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Ann Rehabil Med. Aug 2011; 35(4): 548–556.
Published online Aug 31, 2011. doi:  10.5535/arm.2011.35.4.548
PMCID: PMC3309246

Nerve Conduction Study of the Superficial Peroneal Sensory Distal Branches in Koreans

Yeong-A Ko, M.D., Young Jin Ko, M.D., Ph.D., Hye Won Kim, M.D., Ph.D., Seong Hoon Lim, M.D., Ph.D., Byung Woo Yang, M.D., Sung-Hee Jung, M.D., and Sun Im, M.D., Ph.D.corresponding author

Abstract

Objective

To perform nerve conduction studies of the four branches of the superficial peroneal nerves to determine normal values and anatomic variations in Koreans.

Method

Antidromic sensory nerve conduction studies of the four distal branches were performed on 70 healthy subjects (100 feet). We applied electrical stimulation at the midpoint of medial and lateral malleoli for the medial dorsal cutaneous nerve (MDCN), and at the lateral 1/4 point between the medial and lateral malleoli for the 2 branches of the intermediate dorsal cutaneous nerve (IDCN).

Results

Reference values (mean±SD) of the onset/ peak latency (ms)/ sensory action potential amplitude (µV) for the two branches of the MDCN and for the first branch of the IDCN were 2.2±0.3/2.9±0.3/9.2±3.1, 2.2±0.3/2.8±0.3/9.1±3.0 and 2.3±0.4/2.9±0.3/8.5±2.8, respectively. For the second IDCN branch, the reference values were 2.3±0.4/3.0±0.4/7.1±2.6 but anomalous sural innervation was also found. Three types of IDCN innervations to the fourth interdigital web space were detected. In type I, the fourth interdigital webspace was innervated solely by the IDCN, whereas in type II, it was innervated by both the IDCN and distal sural nerve. In type III, it was solely innervated by the distal sural nerve.

Conclusion

The results of this study show the reference values of the distal sensory branches of the superficial peroneal nerve, and provide information on the variant innervations to the fourth interdigital web space.

Keywords: Superficial peroneal, Sensory nerve, Reference values, Innervations, Variant

INTRODUCTION

Nerve conduction studies (NCS) for the distal nerve of the lower limbs are broadly used as a standard diagnostic tool for screening and making an early diagnosis of polyneuropathy and peripheral neuropathy of the lower limbs. Among them, the diagnostic criteria reported as the most useful is the latency of the sural nerve conduction.1-3 In addition, conduction of the lateral dorsal sural nerve,4 the medial plantar nerve, and other nerves have been recommended5,6 as useful. However, some researchers have reported that the superficial peroneal sensory nerve and its distal branches are more useful as diagnostic criteria of peripheral neuropathy than the sural nerve alone.7-9 Although many different techniques have been suggested for NCS of the superficial peroneal sensory nerve, most are conducted at the proximal part of the ankle.7,10,11 Therefore, they do not reflect lesions distal to the ankle. Oh et al.12 were the first to report on the NCS technique and reference value of the distal branches of the superficial peroneal sensory nerve, and found anatomical variations to be present in only 2.7% of the study participants. On the other hand, according to research based on cadaveric dissection,13,14 anatomical variations in the nerve distribution of the medial dorsal cutaneous nerve (MDCN) and the intermediate dorsal cutaneous nerve (IDCN), are more common than those reported by Oh et al.12 In particular, IDCN is known to have more variations than the MDCN due to its anatomical relationship with the sural nerve.14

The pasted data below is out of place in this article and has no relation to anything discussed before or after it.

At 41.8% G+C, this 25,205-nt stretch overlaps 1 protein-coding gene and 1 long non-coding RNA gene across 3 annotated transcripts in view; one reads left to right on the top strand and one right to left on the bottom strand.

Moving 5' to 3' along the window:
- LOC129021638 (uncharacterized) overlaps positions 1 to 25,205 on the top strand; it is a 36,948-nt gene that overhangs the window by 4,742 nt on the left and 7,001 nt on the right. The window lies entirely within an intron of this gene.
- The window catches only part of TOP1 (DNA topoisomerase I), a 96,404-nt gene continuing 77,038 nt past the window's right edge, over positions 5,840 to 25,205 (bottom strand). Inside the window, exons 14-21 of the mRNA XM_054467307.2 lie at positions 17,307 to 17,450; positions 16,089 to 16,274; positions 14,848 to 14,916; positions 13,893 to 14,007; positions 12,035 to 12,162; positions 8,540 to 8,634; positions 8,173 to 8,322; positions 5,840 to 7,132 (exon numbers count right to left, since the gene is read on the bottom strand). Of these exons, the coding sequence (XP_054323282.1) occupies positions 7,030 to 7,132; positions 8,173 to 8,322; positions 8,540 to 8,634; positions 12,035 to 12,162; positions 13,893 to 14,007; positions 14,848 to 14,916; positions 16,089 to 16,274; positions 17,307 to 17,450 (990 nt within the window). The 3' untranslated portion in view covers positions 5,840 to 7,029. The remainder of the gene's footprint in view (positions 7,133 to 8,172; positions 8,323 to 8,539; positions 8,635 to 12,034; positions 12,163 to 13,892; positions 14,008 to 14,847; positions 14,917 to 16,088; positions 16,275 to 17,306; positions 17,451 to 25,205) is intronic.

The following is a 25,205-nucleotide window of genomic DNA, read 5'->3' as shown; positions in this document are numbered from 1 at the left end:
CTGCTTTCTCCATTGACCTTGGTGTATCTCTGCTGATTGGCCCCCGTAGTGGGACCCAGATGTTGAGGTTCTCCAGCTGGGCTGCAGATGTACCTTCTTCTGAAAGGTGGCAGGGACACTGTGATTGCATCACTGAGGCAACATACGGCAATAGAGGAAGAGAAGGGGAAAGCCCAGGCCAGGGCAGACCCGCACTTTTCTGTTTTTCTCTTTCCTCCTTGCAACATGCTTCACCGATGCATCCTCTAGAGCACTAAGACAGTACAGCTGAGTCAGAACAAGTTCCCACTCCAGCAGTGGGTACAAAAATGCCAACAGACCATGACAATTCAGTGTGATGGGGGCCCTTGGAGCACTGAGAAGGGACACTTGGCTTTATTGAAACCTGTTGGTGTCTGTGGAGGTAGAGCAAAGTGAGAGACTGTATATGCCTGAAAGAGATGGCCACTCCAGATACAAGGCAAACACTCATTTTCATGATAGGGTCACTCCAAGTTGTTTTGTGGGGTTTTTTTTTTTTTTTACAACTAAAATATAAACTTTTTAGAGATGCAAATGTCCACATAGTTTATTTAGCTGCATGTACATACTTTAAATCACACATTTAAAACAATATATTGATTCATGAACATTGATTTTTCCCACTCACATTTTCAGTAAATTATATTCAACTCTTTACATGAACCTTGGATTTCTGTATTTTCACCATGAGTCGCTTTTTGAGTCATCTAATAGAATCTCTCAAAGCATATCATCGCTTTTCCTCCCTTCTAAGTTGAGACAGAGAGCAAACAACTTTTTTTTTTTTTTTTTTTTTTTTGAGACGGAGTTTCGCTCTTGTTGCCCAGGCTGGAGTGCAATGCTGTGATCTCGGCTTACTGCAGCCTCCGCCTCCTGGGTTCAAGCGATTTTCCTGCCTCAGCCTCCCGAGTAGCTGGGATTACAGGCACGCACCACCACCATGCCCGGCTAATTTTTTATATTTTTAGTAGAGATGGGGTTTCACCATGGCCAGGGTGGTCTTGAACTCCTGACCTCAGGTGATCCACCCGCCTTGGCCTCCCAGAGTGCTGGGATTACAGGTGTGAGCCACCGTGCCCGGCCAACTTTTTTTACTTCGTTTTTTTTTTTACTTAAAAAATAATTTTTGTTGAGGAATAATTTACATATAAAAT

Despite reports on the various anatomical variations of the IDCN, electromyographic reports relevant to these anatomic variations of the distal branches of the superficial peroneal sensory nerves have not been reported. In addition, data on the reference values of each distal branch based on a healthy Korean cohort have not been reported yet, except for the nerve branch to the hallux from MDCN reported by Ko et al.15 in 1998. For these reasons, the objectives of this study are to report on the standardized nerve conduction study reference values of the 4 branches of the distal superficial peroneal sensory nerve in a Korean cohort group, and to determine the presence of any variation present in the distribution of the IDCN.

MATERIALS AND METHODS

Subjects